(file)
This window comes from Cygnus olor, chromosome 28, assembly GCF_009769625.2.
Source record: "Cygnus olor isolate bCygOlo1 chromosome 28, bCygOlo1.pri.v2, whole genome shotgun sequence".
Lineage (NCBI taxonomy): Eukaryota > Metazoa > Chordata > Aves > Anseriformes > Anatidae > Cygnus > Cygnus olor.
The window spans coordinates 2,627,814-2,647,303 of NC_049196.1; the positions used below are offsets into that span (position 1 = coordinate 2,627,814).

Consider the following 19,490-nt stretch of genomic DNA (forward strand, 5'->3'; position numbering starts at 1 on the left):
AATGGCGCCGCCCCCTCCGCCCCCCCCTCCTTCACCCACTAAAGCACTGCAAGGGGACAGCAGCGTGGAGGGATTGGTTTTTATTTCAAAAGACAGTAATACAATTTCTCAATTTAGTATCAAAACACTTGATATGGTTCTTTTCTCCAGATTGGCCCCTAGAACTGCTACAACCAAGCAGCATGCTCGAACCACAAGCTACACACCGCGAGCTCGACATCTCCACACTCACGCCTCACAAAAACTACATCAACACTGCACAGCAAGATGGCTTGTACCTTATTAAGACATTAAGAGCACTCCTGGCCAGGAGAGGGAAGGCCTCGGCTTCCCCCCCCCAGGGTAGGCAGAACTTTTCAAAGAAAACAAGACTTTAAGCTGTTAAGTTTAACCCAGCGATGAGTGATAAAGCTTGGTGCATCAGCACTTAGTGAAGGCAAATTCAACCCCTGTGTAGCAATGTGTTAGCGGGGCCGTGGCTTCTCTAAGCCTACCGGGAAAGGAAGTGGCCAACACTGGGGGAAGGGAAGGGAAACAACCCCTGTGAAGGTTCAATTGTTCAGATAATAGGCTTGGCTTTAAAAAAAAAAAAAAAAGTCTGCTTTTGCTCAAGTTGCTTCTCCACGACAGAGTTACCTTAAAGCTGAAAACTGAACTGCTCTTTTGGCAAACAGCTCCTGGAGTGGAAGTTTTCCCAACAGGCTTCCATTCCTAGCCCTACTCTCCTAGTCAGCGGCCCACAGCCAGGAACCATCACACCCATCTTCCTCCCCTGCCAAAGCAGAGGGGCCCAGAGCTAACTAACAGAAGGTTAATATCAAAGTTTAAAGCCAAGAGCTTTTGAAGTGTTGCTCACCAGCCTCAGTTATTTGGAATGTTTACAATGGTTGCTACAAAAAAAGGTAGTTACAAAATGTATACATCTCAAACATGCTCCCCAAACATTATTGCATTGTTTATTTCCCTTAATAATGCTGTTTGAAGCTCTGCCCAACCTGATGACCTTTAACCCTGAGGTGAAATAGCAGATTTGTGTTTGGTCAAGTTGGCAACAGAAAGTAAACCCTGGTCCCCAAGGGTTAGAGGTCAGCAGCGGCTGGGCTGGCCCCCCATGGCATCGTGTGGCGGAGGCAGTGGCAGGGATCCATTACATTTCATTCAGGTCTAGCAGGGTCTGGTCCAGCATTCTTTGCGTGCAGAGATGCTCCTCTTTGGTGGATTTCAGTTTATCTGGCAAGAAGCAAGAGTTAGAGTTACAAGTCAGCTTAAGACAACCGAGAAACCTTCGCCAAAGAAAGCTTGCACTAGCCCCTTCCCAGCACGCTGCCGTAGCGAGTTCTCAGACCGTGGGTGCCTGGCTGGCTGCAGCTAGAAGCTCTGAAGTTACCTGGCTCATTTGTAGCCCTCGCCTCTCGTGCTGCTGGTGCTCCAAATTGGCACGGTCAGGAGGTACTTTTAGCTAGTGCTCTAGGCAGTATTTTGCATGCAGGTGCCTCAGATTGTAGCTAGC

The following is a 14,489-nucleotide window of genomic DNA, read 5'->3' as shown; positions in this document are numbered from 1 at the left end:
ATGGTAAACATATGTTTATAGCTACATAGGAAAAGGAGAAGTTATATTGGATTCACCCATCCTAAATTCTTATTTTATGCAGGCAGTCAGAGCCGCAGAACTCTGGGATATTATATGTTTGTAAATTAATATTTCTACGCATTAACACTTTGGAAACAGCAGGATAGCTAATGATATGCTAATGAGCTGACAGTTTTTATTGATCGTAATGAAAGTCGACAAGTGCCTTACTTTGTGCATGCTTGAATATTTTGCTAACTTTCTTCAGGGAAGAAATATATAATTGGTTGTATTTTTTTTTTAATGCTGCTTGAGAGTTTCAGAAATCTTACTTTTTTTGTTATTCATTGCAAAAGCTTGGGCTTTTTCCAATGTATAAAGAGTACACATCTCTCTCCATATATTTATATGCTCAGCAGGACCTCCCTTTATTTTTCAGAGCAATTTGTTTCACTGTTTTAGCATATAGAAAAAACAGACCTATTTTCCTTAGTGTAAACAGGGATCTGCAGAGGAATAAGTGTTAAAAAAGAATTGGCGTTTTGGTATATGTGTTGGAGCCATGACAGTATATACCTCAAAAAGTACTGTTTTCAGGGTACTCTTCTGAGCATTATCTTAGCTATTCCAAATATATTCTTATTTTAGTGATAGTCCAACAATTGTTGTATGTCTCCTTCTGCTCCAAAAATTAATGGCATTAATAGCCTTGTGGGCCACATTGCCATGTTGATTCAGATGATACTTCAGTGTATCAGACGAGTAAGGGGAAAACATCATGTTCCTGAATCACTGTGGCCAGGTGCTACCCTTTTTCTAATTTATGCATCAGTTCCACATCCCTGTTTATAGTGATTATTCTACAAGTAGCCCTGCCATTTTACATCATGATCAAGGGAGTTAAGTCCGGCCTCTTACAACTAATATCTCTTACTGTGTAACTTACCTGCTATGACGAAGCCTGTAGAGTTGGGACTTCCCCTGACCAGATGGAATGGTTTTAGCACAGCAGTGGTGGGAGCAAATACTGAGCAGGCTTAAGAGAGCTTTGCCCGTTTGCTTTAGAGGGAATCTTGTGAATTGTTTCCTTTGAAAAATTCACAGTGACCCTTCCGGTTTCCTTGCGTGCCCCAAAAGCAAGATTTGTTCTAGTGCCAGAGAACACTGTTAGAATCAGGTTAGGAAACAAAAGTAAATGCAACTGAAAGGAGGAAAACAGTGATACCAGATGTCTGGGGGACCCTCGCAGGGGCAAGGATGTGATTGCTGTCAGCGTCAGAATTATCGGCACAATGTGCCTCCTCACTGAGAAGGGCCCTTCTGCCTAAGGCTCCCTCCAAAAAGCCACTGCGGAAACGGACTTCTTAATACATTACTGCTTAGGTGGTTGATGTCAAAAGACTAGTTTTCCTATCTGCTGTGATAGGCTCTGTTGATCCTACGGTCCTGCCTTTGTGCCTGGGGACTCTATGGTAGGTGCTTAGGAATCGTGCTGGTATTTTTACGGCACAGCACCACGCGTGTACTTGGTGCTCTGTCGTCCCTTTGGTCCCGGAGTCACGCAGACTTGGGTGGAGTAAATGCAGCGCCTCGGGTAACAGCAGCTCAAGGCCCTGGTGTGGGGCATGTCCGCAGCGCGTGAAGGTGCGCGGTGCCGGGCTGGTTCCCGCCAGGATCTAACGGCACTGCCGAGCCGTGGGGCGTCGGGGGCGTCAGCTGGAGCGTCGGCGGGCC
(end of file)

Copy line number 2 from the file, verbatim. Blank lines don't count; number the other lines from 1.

Source record: "Cygnus olor isolate bCygOlo1 chromosome 28, bCygOlo1.pri.v2, whole genome shotgun sequence".